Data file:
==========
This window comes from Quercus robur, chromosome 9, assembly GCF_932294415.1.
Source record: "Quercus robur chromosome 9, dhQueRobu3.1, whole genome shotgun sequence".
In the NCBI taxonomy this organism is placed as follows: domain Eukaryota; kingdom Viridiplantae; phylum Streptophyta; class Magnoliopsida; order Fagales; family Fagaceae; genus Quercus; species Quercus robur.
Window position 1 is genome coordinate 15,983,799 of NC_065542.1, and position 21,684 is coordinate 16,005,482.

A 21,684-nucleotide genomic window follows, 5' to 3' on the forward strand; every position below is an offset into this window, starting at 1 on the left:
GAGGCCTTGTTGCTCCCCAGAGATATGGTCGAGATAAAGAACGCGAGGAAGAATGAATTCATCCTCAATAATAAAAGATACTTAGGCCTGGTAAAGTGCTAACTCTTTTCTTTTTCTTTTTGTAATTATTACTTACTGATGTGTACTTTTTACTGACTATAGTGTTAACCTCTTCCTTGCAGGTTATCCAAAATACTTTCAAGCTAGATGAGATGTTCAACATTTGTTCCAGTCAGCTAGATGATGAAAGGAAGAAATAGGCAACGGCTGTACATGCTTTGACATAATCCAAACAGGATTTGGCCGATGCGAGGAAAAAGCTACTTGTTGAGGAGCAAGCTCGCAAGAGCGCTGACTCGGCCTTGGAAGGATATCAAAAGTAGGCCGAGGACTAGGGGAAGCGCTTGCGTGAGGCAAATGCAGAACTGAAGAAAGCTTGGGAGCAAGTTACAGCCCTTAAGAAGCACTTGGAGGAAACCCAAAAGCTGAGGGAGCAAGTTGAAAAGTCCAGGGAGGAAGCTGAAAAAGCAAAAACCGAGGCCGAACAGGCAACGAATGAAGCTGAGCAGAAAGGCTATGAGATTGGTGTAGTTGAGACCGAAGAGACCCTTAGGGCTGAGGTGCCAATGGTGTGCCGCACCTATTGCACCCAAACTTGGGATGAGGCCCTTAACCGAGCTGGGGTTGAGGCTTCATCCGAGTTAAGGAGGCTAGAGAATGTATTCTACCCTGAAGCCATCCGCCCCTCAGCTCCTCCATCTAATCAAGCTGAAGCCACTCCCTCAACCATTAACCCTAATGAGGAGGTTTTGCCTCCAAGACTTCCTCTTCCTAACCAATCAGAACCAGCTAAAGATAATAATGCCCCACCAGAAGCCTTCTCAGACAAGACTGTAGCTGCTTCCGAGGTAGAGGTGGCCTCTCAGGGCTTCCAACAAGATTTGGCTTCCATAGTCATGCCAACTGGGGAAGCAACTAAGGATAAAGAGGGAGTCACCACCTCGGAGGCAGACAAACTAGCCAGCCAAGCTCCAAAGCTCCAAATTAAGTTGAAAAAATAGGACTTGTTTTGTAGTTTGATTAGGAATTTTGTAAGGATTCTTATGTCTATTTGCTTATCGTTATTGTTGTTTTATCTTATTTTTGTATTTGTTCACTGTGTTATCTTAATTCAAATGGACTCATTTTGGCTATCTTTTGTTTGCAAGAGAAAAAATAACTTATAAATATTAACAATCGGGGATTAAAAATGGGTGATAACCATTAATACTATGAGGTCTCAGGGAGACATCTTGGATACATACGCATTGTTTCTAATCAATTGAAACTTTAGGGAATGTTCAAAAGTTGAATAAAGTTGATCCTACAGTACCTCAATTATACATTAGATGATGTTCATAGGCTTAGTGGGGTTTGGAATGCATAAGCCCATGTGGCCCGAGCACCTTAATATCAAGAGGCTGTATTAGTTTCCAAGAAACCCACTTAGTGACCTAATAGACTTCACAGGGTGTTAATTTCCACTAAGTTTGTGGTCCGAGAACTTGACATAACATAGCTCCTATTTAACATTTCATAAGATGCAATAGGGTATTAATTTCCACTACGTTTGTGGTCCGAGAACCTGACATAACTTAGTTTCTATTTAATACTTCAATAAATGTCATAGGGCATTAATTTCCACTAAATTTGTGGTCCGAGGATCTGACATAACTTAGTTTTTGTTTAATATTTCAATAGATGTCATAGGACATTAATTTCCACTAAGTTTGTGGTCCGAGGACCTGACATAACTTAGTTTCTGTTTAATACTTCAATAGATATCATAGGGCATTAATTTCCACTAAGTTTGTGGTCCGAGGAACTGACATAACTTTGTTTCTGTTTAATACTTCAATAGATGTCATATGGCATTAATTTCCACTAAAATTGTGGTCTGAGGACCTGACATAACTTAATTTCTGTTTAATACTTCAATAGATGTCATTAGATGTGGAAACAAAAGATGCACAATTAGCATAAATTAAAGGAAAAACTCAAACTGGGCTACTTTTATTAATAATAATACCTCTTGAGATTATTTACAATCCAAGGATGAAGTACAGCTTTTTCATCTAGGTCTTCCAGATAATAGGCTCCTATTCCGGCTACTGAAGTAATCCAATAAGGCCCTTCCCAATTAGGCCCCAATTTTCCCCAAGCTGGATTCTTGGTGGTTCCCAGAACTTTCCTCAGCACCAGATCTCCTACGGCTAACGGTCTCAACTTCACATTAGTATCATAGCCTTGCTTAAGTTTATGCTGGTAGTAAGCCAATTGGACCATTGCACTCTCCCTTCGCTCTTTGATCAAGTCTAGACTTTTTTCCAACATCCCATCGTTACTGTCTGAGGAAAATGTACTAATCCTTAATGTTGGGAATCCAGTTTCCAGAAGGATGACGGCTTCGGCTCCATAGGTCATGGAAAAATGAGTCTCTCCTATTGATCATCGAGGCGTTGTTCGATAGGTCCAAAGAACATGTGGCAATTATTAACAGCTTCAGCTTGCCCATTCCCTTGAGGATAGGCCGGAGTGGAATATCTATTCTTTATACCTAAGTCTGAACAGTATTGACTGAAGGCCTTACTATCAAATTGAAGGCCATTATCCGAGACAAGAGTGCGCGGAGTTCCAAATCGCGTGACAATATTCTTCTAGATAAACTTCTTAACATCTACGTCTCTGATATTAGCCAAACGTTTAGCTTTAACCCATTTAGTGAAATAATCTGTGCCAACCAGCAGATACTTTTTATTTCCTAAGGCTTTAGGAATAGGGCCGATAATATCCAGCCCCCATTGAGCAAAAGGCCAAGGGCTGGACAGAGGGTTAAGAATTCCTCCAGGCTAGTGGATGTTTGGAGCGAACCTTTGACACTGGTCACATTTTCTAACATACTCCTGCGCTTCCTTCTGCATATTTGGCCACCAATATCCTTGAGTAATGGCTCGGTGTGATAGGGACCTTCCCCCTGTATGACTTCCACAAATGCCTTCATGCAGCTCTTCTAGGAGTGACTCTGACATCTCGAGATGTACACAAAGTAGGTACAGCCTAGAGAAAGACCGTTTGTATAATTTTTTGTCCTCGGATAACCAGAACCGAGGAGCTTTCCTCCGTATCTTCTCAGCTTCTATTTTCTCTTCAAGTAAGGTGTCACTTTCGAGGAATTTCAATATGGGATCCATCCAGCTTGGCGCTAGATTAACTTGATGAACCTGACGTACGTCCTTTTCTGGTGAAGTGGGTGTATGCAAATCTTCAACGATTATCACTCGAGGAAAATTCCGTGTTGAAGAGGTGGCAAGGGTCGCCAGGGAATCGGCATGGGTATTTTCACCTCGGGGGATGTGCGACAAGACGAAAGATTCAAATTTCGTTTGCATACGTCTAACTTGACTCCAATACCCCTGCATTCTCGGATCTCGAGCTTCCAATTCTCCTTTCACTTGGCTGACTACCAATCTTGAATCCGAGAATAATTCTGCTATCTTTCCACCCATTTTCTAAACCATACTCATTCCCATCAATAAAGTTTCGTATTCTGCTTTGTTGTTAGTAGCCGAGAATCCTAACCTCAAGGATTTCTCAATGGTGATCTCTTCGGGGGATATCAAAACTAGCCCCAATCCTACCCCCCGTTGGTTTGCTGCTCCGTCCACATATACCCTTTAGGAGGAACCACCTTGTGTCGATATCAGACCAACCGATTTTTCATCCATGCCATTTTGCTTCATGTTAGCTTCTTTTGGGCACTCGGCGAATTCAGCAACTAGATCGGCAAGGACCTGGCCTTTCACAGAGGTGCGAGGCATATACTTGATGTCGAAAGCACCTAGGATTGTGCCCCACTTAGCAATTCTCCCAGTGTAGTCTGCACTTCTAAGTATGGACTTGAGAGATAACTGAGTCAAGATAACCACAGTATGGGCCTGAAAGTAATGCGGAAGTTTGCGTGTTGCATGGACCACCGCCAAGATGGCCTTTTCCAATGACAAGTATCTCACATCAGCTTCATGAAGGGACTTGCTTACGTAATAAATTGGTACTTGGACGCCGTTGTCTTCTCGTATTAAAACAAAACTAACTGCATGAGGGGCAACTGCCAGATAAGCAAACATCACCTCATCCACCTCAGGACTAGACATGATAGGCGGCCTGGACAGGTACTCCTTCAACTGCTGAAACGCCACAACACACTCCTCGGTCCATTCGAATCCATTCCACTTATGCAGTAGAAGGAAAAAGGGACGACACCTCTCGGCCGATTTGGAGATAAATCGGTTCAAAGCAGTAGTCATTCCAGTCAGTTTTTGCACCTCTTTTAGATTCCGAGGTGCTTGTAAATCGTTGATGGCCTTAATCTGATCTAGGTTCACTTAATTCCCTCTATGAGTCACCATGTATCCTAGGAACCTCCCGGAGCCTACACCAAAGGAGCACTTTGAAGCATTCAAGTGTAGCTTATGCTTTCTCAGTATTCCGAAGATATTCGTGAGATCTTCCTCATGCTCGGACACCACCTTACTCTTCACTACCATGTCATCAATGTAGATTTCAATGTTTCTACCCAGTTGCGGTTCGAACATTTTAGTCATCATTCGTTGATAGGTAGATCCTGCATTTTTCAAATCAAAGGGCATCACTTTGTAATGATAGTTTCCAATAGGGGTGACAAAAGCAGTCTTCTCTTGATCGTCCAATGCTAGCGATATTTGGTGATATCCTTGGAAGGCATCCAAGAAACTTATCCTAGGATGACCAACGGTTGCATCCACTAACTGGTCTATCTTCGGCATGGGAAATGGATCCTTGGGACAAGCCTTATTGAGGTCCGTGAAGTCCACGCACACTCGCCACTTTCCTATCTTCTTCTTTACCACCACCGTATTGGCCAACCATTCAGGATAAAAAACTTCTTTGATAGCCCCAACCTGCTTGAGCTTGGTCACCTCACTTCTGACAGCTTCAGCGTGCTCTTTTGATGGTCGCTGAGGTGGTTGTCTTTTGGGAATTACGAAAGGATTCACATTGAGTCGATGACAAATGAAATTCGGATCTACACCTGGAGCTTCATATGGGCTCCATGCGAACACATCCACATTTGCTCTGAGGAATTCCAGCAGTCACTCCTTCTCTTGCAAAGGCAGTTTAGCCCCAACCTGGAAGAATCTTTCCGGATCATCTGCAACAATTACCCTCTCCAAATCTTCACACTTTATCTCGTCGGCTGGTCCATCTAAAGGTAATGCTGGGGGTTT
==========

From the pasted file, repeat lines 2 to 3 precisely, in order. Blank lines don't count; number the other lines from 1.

Source record: "Quercus robur chromosome 9, dhQueRobu3.1, whole genome shotgun sequence".
In the NCBI taxonomy this organism is placed as follows: domain Eukaryota; kingdom Viridiplantae; phylum Streptophyta; class Magnoliopsida; order Fagales; family Fagaceae; genus Quercus; species Quercus robur.